The United Auto Workers Union desperately wants you to buy vehicles built with union labor in the United States of America.
That should come as no surprise considering the union makes its money off of organized American workers.
Some say the union model is an antiquated and obsolete way of building cars, but its pro-American sentiment is one shared by the new U.S. presidential administration. Both the UAW and the president are working to bring more car manufacturing into the country, while shunning vehicles built in countries with cheaper labor costs.
In an attempt to further its cause, the UAW will begin an ad campaign encouraging U.S. residents to only purchase vehicles built in the U.S. with union labor. That means it may suggest that you take home a U.S.-built Toyota Camry instead of a Mexico-built Ford Fusion.
From where we sit, the UAW faces an uphill battle.
In our experience in talking with car shoppers, quality and price are far more important factors in making a purchase than where a car was built.
An article on Yahoo News seconded that notion and said,
An Associated Press-GfK poll last April found that Americans would like to buy products made in the United States, but not if they cost more. Given the choice between a $50 pair of pants made overseas or an $85 pair manufactured in the United States, two-thirds said they would buy the cheaper pair.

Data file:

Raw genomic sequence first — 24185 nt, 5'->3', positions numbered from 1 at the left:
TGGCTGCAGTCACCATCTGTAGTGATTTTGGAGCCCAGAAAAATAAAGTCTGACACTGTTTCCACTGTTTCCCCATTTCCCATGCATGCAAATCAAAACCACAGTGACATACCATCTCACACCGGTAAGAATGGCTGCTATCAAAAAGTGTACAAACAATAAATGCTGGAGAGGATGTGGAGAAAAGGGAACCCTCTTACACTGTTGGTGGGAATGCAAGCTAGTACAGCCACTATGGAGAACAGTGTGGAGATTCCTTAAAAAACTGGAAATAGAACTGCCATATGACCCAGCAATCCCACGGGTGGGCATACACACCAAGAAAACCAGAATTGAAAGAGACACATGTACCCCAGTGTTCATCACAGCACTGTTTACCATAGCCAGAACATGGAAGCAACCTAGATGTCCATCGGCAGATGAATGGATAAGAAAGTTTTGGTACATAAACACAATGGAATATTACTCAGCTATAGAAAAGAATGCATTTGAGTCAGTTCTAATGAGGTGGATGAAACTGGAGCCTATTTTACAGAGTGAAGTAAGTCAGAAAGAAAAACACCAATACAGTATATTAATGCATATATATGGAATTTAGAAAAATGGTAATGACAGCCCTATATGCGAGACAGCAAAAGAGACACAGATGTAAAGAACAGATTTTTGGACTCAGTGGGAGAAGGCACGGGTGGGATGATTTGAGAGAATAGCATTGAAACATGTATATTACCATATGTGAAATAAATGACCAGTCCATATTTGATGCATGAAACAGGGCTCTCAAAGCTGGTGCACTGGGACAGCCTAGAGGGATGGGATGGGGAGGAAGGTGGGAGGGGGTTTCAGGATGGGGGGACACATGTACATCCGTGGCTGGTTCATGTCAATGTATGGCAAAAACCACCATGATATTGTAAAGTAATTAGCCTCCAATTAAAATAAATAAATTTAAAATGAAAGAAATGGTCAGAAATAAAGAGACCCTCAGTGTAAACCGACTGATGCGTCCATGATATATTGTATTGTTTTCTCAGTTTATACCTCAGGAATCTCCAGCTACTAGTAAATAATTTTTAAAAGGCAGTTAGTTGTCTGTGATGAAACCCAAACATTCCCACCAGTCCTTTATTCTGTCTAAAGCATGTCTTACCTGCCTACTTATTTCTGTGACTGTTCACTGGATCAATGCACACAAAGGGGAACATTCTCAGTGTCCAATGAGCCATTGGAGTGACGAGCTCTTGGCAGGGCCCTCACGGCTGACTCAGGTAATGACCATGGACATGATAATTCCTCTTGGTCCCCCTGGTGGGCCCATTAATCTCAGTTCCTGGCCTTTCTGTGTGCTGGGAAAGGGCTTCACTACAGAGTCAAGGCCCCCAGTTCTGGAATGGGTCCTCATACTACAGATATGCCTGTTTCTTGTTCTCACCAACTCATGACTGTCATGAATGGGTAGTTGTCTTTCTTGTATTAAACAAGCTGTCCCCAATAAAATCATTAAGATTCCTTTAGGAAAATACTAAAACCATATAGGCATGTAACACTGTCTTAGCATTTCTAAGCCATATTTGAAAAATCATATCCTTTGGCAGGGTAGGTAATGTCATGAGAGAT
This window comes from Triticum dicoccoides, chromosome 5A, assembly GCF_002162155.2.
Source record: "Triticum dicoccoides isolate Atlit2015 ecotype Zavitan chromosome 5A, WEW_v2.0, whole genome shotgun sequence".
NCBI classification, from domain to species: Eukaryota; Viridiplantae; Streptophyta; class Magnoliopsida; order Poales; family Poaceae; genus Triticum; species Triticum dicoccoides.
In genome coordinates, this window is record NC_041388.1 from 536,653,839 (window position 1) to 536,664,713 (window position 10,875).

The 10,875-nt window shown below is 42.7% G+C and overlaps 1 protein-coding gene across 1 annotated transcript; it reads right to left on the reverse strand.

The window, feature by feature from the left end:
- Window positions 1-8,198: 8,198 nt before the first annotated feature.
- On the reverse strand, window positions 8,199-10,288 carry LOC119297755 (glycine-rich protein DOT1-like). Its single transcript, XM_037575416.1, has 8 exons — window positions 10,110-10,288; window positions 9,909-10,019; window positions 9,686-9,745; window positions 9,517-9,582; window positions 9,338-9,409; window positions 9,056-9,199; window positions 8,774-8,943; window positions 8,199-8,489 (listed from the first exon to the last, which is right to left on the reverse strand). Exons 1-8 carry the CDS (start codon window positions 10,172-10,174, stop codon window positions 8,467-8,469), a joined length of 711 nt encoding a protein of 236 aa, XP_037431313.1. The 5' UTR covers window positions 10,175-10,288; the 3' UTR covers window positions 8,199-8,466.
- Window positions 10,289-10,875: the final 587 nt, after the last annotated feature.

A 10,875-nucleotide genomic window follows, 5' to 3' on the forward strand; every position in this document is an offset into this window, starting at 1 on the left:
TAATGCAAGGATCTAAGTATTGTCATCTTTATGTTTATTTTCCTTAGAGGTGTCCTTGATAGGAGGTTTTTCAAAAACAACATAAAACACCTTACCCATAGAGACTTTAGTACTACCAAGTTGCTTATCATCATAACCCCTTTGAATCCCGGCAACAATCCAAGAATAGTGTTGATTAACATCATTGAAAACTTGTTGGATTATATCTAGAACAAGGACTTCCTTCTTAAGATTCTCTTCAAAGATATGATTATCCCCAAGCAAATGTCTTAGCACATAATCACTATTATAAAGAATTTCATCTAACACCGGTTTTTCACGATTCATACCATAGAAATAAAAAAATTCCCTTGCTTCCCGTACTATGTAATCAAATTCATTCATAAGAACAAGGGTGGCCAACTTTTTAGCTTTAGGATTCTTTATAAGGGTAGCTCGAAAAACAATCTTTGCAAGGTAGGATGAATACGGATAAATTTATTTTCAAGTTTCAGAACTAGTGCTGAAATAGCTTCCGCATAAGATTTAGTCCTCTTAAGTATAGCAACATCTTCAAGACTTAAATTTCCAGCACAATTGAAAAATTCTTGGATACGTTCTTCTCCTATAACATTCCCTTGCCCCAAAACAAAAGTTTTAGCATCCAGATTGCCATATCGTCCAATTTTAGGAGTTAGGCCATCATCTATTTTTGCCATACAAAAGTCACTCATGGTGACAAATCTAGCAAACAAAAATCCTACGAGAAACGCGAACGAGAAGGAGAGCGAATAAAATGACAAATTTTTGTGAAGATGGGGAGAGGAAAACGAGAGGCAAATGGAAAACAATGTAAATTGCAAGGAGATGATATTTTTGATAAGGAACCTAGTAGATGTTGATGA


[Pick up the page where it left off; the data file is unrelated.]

Of course, pants are far different than cars, but the logic holds true. It’s unlikely that American consumers would be willing to pay more for U.S.-built vehicles when a potentially higher-quality foreign brand can be purchased for less money. Should the president’s border tax come to fruition, though, the game would change significantly and vehicles made in the U.S. would become less expensive than imported cars.
UAW president Dennis Williams said that the union wants to take advantage of what it sees as a movement in the U.S. to bring back manufacturing jobs. “If it’s not built in the United States then don’t buy it,” Williams said Thursday at the UAW’s headquarters in Detroit.
According to Williams, the campaign could be similar to a 1970s garment workers campaign with a jingle that told people to look for a union label on clothing.
I don’t know about you, but I’m pretty sure modern American car buyers won’t be convinced by a jingle, nor am I convinced that most buyers care where their cars are built.
Could you be convinced to only buy vehicles made in the U.S. with union labor?